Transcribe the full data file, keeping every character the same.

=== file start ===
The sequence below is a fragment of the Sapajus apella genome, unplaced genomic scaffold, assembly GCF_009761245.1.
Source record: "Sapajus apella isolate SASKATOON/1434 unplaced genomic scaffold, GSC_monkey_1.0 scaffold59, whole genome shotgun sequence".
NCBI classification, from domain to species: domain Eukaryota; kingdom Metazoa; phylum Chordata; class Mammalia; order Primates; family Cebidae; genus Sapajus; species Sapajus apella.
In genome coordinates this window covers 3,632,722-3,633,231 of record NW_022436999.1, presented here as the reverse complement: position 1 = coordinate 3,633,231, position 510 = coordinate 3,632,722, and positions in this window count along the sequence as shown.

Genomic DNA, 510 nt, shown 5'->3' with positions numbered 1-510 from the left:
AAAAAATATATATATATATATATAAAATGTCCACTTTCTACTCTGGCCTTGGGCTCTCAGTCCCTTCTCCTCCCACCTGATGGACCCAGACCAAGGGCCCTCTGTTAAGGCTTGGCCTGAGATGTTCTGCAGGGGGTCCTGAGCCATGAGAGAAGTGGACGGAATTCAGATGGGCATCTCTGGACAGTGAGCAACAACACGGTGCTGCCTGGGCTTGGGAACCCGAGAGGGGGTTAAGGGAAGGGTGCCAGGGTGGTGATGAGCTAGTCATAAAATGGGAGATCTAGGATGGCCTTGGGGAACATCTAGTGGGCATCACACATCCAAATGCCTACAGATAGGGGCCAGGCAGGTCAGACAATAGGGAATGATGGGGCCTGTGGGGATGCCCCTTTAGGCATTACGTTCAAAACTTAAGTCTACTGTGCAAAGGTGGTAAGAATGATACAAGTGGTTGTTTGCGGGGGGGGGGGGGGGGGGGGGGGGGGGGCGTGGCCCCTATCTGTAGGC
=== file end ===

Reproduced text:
The sequence below is a fragment of the Sapajus apella genome, unplaced genomic scaffold, assembly GCF_009761245.1.
Source record: "Sapajus apella isolate SASKATOON/1434 unplaced genomic scaffold, GSC_monkey_1.0 scaffold59, whole genome shotgun sequence".
NCBI classification, from domain to species: domain Eukaryota; kingdom Metazoa; phylum Chordata; class Mammalia; order Primates; family Cebidae; genus Sapajus; species Sapajus apella.
In genome coordinates this window covers 3,632,722-3,633,231 of record NW_022436999.1, presented here as the reverse complement: position 1 = coordinate 3,633,231, position 510 = coordinate 3,632,722, and positions in this window count along the sequence as shown.

Genomic DNA, 510 nt, shown 5'->3' with positions numbered 1-510 from the left:
AAAAAATATATATATATATATATAAAATGTCCACTTTCTACTCTGGCCTTGGGCTCTCAGTCCCTTCTCCTCCCACCTGATGGACCCAGACCAAGGGCCCTCTGTTAAGGCTTGGCCTGAGATGTTCTGCAGGGGGTCCTGAGCCATGAGAGAAGTGGACGGAATTCAGATGGGCATCTCTGGACAGTGAGCAACAACACGGTGCTGCCTGGGCTTGGGAACCCGAGAGGGGGTTAAGGGAAGGGTGCCAGGGTGGTGATGAGCTAGTCATAAAATGGGAGATCTAGGATGGCCTTGGGGAACATCTAGTGGGCATCACACATCCAAATGCCTACAGATAGGGGCCAGGCAGGTCAGACAATAGGGAATGATGGGGCCTGTGGGGATGCCCCTTTAGGCATTACGTTCAAAACTTAAGTCTACTGTGCAAAGGTGGTAAGAATGATACAAGTGGTTGTTTGCGGGGGGGGGGGGGGGGGGGGGGGGGGGGCGTGGCCCCTATCTGTAGGC